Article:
1. Preparing the patient for the procedure:
This includes ensuring that the patient is comfortable, that they have been properly informed of what to expect during and after the procedure, and that they understand any risks associated with having their blood drawn. It is also important to make sure that the patient's medical history is up-to-date and that any allergies or other medical conditions are known.
2. Checking the patient's medical history:
This involves verifying that the patient is eligible for a phlebotomy procedure, and confirming any information about the patient's health that may be relevant to the procedure. It is important to obtain as much information as possible in order to minimize any risks to the patient.
3. Drawing blood from a vein:
This includes choosing an appropriate vein for drawing blood, sterilizing the site, inserting the needle correctly, and drawing blood in a manner that does not cause pain or discomfort to the patient.
4. Labeling and storing blood samples:
After drawing blood, it is important to label and store the sample correctly so that it can be used for diagnostic or research purposes. This may include using specific labeling procedures or storing samples in a specific temperature range.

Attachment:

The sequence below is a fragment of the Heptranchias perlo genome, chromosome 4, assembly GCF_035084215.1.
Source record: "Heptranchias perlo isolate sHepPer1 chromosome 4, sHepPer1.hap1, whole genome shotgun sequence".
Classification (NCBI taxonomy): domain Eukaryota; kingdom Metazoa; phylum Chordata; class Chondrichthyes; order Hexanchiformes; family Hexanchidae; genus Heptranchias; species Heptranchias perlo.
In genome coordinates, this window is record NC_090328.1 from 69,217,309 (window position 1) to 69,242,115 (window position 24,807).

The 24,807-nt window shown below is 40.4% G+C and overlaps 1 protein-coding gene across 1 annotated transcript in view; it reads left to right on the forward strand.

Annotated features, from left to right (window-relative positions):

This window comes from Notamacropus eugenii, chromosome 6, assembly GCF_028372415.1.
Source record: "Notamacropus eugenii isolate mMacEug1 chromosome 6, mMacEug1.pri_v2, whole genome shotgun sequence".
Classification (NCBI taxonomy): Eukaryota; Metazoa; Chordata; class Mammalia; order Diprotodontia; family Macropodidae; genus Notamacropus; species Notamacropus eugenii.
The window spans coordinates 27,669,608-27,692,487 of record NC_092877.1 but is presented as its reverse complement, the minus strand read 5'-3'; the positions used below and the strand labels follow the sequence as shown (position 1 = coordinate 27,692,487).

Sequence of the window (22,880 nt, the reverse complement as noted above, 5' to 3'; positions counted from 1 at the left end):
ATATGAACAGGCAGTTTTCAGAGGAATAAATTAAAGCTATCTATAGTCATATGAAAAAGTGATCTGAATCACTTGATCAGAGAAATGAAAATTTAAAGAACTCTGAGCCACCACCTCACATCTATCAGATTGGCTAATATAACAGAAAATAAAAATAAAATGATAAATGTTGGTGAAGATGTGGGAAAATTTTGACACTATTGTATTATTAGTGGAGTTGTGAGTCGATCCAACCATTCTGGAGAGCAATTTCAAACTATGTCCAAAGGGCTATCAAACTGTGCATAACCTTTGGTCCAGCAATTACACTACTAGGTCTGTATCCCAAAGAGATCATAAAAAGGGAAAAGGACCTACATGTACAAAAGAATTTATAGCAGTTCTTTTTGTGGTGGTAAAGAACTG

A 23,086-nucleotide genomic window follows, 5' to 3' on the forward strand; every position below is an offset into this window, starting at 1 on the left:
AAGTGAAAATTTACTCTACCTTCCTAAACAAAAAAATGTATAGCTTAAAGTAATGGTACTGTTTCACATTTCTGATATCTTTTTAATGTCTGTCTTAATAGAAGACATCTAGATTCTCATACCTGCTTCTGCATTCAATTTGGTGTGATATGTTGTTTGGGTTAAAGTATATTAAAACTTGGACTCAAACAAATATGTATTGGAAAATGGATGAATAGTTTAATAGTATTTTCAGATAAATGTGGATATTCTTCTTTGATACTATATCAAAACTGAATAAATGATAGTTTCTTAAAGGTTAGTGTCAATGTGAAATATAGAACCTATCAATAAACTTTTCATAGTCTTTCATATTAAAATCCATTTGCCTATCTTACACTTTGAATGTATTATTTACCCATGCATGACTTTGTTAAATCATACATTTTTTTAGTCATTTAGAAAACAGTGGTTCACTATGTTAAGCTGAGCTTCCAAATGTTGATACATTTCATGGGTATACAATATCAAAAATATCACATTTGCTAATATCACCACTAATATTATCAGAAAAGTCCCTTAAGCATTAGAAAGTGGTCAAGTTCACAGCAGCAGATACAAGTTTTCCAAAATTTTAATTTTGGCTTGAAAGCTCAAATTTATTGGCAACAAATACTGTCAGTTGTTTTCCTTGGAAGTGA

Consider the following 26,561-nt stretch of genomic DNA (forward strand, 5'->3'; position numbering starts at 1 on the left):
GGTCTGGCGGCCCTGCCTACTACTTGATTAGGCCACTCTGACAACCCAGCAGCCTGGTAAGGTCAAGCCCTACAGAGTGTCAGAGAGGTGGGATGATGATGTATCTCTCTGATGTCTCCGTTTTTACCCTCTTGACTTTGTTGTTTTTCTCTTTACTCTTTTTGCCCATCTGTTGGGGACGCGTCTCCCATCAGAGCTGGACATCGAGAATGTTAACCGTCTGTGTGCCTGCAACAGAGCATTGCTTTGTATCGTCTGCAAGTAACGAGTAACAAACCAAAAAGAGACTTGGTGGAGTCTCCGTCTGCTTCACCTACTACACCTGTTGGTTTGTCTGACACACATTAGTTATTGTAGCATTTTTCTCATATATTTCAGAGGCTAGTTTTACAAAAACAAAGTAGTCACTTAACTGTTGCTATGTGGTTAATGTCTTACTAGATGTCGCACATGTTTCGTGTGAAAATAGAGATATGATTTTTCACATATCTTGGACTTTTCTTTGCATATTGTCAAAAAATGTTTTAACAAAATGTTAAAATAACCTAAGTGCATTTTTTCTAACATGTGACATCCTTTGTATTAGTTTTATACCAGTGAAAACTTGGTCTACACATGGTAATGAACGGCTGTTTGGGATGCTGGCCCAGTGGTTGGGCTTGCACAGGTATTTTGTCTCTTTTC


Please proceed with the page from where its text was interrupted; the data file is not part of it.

5. Disposing of biohazardous waste:
Phlebotomists must take precautions when disposing of biohazardous waste, such as ensuring that all waste is properly contained and labeled according to local regulations. It is also important to clean up any spills or other messes quickly and effectively.
6. Recording patient data:
This includes recording information about the patient such as their name, age, medical history, and any allergies they may have. It is important to keep accurate records of all interactions with patients in order to ensure continuity of care.
7. Educating patients about phlebotomy procedures:
Phlebotomists play an important role in educating patients about phlebotomy procedures. This may include explaining why certain tests are being performed, what will happen during and after the procedure, and any potential risks associated with having their blood drawn.
8. Performing quality assurance checks on equipment:
It is important for phlebotomists to routinely check their equipment for proper function and accuracy. This may include calibrating instruments or checking for signs of wear and tear.
9. Maintaining accurate records of all patient interactions:
In order to ensure continuity of care, phlebotomists must keep accurate records of all interactions with patients. This includes recording any information provided by the patient, as well as details about the procedure itself.
10. Keeping the work area clean and organized:
It is important for phlebotomists to maintain a clean and organized work area in order to ensure the safety of both patients and staff. This may include wiping down surfaces, disposing of biohazardous waste correctly, and keeping all equipment in good working condition.